A German bishop has launched a tirade against clericalism, insisting that “a priest is not holier or more valuable by virtue of his office”.

– “Priest, you are the messenger, not the message – ultimately it is not about you”

“Jesus is very critical of human power. He knows about the dangers of power when it is no longer about the responsibility that someone takes on, but about self-affirmation and self-exaltation”, Bishop of Mainz Peter Kohlgraf said in a sermon at a priestly ordination October 24.

Indeed, the bishop recalled that dotted throughout the whole New Testament are warnings about power making people “selfish” and trapping them in a kind of “addiction” that leads them to seek greater and greater influence.

For that reason, Kohlgraf urged his priests to always look for inspiration in the example of Jesus, who “washes the feet of his disciples and… repeatedly relinquishes his power in order to put himself at the service of people”.

“Priest, you are the messenger, not the message – ultimately it is not about you” was how Kohlgraf summed up his message to the presbyters of the diocese, as he also reminded them that their credibility is not given automatically but instead must be earned, and urged them never to hide behind the “façade” of their ordination.

– “A priest can only do his job well if he sees himself as part of God’s people”

In his homily Saturday, Kohlgraf took inspiration from some words of Pope Francis’: “The pastor in relation to his flock does not always go ahead; sometimes he must do so to indicate the way to the faithful; sometimes he must stay in the middle to appreciate what is happening, to understand his own; sometimes he must stay at the rear to protect the vulnerable”.

“As ordained people in the service of the people of God, we are on the road with the people of God”, Kohlgraf reminded his priests, insisting that “a priest can only do his job well if he sees himself as part of God’s people”.

A priest “is not holier or more valuable because of his office”, the bishop said, explaining that it is rather the task of the priest “to motivate, encourage and enable the believers to find their own charism, their own path of faith, and to bring it to Church and society”.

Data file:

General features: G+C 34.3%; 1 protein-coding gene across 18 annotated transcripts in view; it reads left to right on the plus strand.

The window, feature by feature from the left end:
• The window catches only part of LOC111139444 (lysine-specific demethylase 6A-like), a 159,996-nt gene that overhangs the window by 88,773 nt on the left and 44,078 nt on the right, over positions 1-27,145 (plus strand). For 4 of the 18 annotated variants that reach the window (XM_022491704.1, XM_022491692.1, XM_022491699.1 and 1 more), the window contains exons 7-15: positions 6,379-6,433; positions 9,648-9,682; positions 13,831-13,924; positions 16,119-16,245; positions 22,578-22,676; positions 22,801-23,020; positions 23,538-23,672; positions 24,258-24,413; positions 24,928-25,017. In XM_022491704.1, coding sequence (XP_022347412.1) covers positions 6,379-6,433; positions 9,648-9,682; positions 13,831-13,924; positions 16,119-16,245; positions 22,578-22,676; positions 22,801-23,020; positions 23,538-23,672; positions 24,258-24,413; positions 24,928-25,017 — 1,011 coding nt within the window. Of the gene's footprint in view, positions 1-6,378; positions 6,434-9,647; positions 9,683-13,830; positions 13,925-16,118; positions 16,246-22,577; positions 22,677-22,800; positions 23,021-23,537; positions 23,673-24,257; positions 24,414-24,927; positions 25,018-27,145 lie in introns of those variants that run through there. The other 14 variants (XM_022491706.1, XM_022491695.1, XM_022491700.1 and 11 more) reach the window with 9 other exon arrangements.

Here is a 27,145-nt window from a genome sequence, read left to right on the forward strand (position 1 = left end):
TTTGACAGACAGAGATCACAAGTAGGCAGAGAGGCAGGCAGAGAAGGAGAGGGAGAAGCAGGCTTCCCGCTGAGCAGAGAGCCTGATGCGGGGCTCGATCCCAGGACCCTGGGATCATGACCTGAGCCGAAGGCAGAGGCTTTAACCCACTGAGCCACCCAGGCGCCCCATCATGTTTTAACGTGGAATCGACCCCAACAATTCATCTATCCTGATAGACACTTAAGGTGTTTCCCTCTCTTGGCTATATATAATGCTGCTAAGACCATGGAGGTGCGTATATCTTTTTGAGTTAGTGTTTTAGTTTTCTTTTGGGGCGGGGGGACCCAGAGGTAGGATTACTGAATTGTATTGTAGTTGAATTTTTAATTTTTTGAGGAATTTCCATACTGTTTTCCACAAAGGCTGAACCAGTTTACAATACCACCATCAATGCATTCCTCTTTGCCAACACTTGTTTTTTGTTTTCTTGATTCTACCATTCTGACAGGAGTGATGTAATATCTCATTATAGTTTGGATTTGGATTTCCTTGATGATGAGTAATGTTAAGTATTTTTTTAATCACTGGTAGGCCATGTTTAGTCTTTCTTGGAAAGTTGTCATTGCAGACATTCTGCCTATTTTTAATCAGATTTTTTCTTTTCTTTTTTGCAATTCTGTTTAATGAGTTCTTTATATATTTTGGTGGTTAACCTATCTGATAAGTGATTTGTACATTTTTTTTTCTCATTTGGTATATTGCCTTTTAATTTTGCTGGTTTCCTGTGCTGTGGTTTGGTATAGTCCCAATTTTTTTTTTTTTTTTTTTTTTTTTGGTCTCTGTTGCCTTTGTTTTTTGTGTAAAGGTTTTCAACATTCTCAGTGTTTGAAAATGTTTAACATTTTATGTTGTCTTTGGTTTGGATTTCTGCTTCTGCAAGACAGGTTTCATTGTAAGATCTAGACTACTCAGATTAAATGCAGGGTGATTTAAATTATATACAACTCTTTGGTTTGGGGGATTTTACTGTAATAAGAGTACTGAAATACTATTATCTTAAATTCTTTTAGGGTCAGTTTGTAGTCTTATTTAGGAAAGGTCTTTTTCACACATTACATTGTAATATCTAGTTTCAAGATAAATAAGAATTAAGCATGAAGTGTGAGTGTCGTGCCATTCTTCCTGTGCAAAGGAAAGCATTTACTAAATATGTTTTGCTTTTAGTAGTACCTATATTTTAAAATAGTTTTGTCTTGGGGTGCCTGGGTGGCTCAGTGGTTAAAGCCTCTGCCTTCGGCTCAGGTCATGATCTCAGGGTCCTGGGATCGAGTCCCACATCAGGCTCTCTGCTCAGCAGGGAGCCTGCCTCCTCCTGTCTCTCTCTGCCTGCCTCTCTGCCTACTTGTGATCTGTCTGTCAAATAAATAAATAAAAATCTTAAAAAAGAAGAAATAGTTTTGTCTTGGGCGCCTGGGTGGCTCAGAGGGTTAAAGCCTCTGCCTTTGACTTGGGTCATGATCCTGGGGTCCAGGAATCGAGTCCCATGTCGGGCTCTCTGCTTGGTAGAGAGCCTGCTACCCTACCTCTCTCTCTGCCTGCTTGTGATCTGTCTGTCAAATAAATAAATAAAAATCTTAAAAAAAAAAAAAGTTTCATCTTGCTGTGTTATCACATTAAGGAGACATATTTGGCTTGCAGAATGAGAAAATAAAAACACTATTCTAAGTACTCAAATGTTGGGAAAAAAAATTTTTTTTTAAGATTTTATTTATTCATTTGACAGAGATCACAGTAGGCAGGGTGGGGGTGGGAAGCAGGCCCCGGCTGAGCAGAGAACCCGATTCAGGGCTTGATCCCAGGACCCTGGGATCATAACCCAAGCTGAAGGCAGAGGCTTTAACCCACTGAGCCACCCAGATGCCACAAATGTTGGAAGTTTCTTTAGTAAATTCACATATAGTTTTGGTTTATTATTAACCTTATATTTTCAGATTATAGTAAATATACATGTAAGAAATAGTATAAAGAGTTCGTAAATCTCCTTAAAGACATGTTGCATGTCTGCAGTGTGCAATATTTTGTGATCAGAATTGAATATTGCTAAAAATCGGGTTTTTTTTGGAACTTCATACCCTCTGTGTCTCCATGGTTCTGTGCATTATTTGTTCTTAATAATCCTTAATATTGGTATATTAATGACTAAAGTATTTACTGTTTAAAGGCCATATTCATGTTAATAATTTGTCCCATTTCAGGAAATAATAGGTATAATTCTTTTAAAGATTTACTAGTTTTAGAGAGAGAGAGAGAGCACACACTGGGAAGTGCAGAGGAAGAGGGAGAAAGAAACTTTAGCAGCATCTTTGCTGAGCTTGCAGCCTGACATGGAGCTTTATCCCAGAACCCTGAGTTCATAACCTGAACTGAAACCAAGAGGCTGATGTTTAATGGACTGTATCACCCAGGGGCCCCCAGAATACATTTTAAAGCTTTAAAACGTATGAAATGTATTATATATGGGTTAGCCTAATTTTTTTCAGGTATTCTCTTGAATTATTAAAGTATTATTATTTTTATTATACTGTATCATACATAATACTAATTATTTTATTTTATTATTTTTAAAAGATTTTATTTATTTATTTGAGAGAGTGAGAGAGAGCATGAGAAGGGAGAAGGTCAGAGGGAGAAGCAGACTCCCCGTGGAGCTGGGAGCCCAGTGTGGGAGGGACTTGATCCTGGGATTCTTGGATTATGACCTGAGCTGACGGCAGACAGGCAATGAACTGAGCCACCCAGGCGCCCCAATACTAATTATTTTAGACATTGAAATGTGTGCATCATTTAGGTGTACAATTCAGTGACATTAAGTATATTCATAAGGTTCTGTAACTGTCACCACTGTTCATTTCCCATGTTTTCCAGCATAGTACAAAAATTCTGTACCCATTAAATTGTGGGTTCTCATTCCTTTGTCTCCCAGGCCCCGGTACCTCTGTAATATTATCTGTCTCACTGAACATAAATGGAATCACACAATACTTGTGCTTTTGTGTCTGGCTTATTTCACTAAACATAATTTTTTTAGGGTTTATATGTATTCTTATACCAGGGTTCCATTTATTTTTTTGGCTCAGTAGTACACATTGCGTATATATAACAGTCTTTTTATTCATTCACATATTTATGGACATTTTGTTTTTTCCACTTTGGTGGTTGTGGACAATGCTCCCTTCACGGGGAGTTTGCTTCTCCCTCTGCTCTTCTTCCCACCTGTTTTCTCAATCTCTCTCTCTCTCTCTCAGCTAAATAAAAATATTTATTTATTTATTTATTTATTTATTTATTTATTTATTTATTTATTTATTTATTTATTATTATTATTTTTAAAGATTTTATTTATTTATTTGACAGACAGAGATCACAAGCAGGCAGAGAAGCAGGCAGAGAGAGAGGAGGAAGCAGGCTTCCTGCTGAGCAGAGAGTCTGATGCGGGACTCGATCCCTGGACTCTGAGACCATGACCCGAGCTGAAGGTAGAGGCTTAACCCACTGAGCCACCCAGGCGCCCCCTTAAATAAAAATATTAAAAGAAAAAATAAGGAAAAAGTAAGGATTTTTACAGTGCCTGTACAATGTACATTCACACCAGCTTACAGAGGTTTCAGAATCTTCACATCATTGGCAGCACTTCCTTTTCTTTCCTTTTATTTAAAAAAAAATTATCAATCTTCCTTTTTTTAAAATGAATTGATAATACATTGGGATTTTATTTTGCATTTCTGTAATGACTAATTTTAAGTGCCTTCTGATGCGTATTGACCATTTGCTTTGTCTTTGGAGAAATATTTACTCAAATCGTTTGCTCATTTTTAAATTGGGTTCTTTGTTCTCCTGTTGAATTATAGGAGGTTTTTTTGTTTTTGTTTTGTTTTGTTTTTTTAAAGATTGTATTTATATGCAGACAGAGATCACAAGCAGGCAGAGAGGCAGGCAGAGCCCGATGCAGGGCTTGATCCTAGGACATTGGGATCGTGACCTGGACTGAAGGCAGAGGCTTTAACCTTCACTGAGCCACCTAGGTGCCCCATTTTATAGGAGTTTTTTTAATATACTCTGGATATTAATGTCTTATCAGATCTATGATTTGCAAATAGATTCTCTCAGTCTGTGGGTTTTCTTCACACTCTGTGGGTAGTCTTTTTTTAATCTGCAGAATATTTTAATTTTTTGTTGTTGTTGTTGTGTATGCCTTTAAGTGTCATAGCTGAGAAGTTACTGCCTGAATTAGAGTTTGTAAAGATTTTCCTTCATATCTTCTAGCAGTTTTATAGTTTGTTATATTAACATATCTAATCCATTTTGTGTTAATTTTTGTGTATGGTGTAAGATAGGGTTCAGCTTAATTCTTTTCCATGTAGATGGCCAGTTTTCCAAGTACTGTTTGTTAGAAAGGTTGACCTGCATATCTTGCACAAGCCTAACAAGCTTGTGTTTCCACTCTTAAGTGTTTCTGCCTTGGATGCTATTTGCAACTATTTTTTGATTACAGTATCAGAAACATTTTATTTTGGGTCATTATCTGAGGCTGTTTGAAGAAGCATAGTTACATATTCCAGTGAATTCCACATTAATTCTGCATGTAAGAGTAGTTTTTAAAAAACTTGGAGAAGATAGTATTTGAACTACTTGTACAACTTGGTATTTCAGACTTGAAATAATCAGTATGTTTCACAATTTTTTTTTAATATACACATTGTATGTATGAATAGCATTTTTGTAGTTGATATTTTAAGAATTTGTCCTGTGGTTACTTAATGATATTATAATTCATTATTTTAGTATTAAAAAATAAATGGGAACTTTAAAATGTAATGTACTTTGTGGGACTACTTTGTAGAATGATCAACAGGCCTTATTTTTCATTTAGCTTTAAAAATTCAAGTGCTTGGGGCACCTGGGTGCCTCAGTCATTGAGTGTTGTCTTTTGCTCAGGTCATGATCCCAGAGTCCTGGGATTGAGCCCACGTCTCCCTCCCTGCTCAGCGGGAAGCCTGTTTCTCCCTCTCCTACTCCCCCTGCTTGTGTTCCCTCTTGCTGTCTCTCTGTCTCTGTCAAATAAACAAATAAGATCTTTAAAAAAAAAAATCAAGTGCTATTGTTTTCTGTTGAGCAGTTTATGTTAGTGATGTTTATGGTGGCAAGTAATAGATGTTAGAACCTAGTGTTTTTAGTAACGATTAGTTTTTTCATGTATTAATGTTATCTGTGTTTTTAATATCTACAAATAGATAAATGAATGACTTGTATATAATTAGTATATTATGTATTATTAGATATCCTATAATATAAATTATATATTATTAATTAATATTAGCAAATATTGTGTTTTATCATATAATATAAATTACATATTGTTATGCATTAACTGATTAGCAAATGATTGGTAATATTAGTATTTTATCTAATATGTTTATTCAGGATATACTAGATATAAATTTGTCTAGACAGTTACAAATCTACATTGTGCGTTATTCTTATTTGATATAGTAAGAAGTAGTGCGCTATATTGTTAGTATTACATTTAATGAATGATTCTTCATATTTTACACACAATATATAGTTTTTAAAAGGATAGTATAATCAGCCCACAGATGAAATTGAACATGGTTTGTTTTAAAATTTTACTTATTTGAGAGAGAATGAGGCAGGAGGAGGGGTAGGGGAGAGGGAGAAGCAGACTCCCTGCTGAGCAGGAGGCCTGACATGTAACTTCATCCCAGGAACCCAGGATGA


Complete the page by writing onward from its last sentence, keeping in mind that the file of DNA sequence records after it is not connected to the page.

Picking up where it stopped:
“Things go wrong in the Church wherever the different members of the Body of Christ experience each other as competitors or even as threats”, Kohlgraf continued.

“What is needed, therefore, is ‘synodality’, i.e. walking the path together, struggling together to discern the spirits.

“The priest does not per se have a closer relationship with Christ or with the Spirit of God. From the very beginning of the Church it was a matter of living and forming a community of prayer, faith and charity”, the bishop explained with respect to the role of priests.

– Do not “hide” the Gospel in “theological jargon” and “meaningless formulas”

Also in his homily at the ordination, Kohlgraf reminded clerics that “the people in whose midst the priest must live are not only the baptised faithful”.

“We must not develop any fear of contact with the people of our time, with their joys and hopes, fears and worries”, the bishop said, also urging priests not to “hide” the Good News “in a special ecclesiastical world, in theological jargon and in meaningless formulas in such a way that it cannot unfold its power”.

Returning to the Pope’s words, Kohlgraf said that there are times in the life of a priest when he must bring up the rear when accompanying the flock, “to encourage those who feel that things are going too fast, who are running out of air in society and in the Church”, and to tend to “the least, the hangers-on, who have no lobby and no loud voice”.

“Not only in society, but also in the Church, it is often the loud, the fit, the strong, who set the pace and the direction. We must be careful that others have their say”, Kohlgraf insisted in that respect of the priest encouraging the weaker.

The bishop finished his sermon with a piece of advice for his priests from Pope John XXIII: “Do not take yourself too seriously”.

“On many subjects in the Church, I can say from experience that the capacity to relativise one’s own claim to truth is not always strong. There is indeed nothing to relativise in the proclamation of Christ’s love, but one can and must always step back and trust in Christ and place one’s own life in his hands”, Kohlgraf concluded.

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PhD in ancient Jewish/Christian history and philosophy. University ethics lecturer with 4 years' experience in religion journalism.